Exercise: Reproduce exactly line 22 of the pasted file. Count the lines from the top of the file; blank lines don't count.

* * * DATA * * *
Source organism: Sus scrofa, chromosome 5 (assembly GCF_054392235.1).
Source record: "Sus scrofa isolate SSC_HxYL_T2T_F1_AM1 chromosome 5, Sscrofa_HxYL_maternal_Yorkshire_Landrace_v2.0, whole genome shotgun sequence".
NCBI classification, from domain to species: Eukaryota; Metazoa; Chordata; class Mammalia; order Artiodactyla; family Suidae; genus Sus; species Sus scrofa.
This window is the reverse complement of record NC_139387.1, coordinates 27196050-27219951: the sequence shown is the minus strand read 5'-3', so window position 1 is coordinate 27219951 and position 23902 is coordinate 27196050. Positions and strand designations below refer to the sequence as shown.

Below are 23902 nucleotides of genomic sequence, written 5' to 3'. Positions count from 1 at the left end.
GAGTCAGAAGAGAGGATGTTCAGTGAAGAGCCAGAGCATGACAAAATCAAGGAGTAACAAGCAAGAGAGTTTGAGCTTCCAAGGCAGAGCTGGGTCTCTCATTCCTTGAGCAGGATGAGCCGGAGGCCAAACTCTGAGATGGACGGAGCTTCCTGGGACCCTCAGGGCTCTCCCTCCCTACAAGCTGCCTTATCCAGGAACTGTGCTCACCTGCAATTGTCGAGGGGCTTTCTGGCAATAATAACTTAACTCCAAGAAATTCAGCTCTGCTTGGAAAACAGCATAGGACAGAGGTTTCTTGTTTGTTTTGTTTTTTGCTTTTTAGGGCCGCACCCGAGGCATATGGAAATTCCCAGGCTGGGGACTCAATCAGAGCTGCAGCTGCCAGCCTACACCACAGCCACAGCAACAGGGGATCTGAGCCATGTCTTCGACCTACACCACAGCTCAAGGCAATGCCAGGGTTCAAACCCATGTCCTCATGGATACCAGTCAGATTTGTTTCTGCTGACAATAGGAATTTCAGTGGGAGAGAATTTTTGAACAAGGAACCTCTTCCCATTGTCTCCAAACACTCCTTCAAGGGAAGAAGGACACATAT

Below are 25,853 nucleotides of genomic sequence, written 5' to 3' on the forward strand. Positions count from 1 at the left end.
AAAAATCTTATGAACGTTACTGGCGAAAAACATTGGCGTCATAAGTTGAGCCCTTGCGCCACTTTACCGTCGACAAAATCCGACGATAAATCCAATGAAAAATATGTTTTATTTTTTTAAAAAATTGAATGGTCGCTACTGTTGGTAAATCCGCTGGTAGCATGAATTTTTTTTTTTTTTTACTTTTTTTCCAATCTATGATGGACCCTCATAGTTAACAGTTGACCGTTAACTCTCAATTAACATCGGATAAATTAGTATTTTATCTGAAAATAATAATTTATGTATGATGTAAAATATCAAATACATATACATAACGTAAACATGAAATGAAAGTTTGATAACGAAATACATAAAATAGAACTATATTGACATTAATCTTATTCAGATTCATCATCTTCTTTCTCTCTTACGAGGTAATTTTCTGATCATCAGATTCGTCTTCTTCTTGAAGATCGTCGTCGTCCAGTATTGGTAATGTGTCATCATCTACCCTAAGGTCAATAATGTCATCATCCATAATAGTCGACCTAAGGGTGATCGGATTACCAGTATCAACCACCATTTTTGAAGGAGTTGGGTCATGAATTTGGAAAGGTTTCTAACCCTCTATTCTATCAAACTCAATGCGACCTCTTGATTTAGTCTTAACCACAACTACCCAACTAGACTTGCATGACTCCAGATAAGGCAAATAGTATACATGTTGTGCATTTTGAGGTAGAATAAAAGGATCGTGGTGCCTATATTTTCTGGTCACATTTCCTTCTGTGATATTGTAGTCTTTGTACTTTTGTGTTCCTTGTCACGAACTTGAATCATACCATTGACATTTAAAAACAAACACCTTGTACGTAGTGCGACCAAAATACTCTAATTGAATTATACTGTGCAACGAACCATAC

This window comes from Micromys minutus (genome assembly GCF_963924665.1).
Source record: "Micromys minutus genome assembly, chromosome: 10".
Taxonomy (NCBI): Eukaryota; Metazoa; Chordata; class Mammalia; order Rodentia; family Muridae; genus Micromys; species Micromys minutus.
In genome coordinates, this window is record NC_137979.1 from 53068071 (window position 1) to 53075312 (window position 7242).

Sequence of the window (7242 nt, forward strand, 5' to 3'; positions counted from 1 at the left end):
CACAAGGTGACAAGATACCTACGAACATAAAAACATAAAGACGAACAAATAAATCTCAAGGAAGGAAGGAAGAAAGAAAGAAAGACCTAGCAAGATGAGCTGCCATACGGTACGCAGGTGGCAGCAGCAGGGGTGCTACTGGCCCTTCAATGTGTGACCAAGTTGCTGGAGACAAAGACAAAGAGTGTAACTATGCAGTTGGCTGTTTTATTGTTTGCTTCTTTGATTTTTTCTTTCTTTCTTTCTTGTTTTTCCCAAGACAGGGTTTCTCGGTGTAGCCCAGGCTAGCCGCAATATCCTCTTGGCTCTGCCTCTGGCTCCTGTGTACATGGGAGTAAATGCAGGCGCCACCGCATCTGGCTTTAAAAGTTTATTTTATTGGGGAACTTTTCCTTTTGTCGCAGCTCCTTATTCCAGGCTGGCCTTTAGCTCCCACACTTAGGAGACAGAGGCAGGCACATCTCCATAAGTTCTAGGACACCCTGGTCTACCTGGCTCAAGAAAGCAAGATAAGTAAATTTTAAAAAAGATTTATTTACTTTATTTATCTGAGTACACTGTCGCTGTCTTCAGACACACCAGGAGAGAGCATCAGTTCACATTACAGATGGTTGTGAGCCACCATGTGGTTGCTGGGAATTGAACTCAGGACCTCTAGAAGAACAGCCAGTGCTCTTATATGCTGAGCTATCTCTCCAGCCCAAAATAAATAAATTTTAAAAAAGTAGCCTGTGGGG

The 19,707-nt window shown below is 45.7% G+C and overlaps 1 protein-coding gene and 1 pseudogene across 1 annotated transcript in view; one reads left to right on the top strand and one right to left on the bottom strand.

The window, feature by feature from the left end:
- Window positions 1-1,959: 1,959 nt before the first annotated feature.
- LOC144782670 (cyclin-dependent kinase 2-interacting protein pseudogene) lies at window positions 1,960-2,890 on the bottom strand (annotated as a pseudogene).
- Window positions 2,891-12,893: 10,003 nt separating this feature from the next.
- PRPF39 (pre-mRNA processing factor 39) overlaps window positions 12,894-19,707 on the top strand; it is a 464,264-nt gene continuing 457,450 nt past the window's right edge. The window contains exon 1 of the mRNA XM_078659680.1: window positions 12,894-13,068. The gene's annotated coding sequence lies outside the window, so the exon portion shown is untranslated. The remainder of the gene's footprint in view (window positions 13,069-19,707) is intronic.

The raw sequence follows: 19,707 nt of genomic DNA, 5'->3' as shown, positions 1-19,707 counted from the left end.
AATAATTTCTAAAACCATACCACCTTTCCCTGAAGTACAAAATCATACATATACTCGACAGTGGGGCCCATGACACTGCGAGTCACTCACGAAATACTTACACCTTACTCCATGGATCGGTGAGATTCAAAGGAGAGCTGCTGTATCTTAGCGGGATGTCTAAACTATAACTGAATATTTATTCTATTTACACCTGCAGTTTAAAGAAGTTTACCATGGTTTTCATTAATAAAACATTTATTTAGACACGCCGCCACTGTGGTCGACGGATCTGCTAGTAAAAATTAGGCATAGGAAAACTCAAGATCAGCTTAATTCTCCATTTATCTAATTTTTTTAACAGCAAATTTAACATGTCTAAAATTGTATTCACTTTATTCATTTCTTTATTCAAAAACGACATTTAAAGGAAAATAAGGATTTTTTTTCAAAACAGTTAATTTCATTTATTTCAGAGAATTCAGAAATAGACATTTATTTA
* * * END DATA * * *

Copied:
AATAATTTCTAAAACCATACCACCTTTCCCTGAAGTACAAAATCATACATATACTCGACAGTGGGGCCCATGACACTGCGAGTCACTCACGAAATACTTACACCTTACTCCATGGATCGGTGAGATTCAAAGGAGAGCTGCTGTATCTTAGCGGGATGTCTAAACTATAACTGAATATTTATTCTATTTACACCTGCAGTTTAAAGAAGTTTACCATGGTTTTCATTAATAAAACATTTATTTAGACACGCCGCCACTGTGGTCGACGGATCTGCTAGTAAAAATTAGGCATAGGAAAACTCAAGATCAGCTTAATTCTCCATTTATCTAATTTTTTTAACAGCAAATTTAACATGTCTAAAATTGTATTCACTTTATTCATTTCTTTATTCAAAAACGACATTTAAAGGAAAATAAGGATTTTTTTTCAAAACAGTTAATTTCATTTATTTCAGAGAATTCAGAAATAGACATTTATTTA